Writing a Novel – The Snowflake Method


Having finally decided to sit down and start my big novel idea – otherwise known as my precious baby (don’t lie, I know you feel the same about yours) – I quickly found myself completely unsure where to begin. All the creative ideas, sinister sub-plots, witty dialogue, and interesting characters that had swirled around my head for years suddenly had no place on paper before me. They all went in to hiding and refused to come forward to offer any assistance now I was confronted by a blank page.

Having only ever written short stories and poetry, I had no idea how to approach a larger, more complex project like a novel. So the question turned from ‘when will I write my novel?’ to ‘how do I write my novel?’ Thankfully we live in a time when the majority of human knowledge, even the irrelevant stuff like Fox News and step-by-step instructions on how to wax an owl, is just a few keyboard strokes away.

So I searched around the internet and stumbled over this article. It’s explains a method of writing a novel that is logical and structured, yet doesn’t suck any of the creativity out of the process. It’s called the Snowflake Method, and the principle is you start small and then gradually build up and extend until what you have becomes a fully developed story.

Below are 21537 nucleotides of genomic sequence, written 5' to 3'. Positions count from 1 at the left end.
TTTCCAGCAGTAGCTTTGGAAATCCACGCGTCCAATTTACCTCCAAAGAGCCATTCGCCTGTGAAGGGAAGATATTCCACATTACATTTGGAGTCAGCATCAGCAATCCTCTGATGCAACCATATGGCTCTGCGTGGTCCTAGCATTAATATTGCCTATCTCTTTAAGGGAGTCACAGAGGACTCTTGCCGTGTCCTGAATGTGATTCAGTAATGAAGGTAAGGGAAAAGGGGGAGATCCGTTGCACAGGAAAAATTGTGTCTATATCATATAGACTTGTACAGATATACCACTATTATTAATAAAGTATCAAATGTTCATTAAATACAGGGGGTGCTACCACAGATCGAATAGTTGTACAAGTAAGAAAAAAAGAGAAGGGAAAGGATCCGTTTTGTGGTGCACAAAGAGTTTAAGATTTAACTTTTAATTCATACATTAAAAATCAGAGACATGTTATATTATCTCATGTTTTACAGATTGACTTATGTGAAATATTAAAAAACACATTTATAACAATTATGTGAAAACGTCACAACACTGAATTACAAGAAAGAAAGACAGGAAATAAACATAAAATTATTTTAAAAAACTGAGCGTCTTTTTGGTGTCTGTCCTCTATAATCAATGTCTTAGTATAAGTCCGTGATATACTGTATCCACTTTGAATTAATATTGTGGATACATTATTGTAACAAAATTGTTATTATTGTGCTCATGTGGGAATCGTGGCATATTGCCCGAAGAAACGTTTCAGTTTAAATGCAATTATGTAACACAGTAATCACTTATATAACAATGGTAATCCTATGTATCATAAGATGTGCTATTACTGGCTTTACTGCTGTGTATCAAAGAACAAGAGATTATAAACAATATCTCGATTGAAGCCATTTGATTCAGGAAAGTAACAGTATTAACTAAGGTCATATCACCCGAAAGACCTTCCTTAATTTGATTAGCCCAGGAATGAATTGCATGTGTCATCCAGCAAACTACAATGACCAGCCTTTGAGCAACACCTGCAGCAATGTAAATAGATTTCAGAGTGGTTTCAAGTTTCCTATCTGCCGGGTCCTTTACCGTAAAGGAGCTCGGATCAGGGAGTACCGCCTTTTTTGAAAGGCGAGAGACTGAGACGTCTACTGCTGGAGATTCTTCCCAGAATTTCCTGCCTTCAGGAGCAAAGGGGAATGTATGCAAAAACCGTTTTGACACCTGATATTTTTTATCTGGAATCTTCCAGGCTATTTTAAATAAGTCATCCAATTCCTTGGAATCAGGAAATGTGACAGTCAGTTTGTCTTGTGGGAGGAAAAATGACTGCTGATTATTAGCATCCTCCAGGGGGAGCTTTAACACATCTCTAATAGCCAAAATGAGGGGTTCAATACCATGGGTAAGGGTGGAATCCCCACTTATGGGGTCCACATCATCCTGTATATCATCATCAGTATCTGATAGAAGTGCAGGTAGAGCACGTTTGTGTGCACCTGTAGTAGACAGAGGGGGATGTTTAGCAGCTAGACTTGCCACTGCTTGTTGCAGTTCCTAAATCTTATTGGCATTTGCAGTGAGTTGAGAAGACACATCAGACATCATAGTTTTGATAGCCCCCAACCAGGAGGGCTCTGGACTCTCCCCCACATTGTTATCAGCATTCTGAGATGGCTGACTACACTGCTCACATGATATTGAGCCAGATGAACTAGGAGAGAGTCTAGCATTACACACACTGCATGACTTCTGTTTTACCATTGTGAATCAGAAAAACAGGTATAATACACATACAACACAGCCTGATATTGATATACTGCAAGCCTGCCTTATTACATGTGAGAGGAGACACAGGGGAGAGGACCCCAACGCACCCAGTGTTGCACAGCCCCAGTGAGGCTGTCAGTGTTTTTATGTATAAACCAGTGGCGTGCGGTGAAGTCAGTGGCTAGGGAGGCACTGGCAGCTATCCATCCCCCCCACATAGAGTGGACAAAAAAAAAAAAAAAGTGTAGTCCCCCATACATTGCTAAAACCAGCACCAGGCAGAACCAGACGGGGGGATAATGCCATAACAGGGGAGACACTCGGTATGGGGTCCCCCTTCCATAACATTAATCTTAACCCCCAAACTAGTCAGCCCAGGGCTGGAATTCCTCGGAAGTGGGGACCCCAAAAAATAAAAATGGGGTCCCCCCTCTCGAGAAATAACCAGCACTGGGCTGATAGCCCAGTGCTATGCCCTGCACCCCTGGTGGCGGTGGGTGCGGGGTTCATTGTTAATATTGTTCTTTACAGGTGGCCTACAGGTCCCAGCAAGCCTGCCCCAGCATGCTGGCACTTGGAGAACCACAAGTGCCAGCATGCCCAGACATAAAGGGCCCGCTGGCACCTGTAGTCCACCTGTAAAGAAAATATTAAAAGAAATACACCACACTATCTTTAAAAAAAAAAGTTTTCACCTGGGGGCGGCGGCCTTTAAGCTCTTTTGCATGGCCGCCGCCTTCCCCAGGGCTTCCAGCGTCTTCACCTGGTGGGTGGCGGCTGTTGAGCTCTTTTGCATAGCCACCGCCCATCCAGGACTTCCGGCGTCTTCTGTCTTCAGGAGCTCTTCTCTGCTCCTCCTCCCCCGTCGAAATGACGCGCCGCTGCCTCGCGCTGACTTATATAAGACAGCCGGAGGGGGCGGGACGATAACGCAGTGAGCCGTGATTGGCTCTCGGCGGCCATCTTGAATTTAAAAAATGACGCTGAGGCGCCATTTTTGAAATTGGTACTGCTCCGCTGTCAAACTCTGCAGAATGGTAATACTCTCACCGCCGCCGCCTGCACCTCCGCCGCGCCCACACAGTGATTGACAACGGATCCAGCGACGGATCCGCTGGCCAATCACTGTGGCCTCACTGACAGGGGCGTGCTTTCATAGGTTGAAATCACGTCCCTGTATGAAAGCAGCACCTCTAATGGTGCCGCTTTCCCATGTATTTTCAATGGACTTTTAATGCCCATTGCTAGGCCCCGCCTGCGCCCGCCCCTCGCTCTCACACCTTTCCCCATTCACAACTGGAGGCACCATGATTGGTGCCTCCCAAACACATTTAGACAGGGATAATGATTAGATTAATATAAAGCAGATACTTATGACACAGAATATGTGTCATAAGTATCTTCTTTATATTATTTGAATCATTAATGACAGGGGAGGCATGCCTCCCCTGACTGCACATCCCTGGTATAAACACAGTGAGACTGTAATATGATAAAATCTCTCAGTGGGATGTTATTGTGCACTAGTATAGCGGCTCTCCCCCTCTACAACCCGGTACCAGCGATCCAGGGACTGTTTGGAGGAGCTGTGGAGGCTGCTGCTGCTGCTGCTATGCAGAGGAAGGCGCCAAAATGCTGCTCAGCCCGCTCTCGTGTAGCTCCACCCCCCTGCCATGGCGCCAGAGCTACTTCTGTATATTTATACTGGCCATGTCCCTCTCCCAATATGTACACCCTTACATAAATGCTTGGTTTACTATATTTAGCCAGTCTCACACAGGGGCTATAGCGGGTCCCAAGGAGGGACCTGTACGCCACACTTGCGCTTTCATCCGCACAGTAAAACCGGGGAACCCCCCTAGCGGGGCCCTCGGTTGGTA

I found it incredibly helpful in planning my writing. If you’re thinking about starting a novel or are even in the midst of writing one already, I highly recommend the article – it’s well worth a read. It might just be the kick in the arse you need to start writing your magnum opus.

© 2015, Gavin Zanker. Licensed under a Creative Commons Attribution-NonCommercial 4.0 International License.

Photo by yellowcloud licensed under Creative Commons Attribution 2.0 Generic.

5 thoughts on “Writing a Novel – The Snowflake Method”

  1. I’ve read it and it makes sense. You start a novel from a quick elevator pitch and expand the concept from there. You’ll likely find, though, detailed plotting may become more difficult than you first imagined, but in that case remain flexible and remember the core of your story.

  2. Definitely worth a read. I think every writer owes it to themselves to try as many methods as they can. I know in my own case, what came natural was absolutely not the best fit for me. I thought I would be more of a snowflake type or a “gardener” as Brandon Sanderson would put it, but I find my writing comes out best with some pre-built structure. Although, I’ll admit I do hate planning out characters ahead of time.

    Anyway. Thanks for the post! Good luck with your baby—I mean novel.

    1. I’m with you on planning characters. I tried creating character biographies but it felt very forced to list off their attributes and histories. I much prefer intertwining them with the story as I write, and letting it all evolve together in to something that feels natural. I suppose it all comes down to feel and preference – whatever works for you personally. Cheers for the comment.

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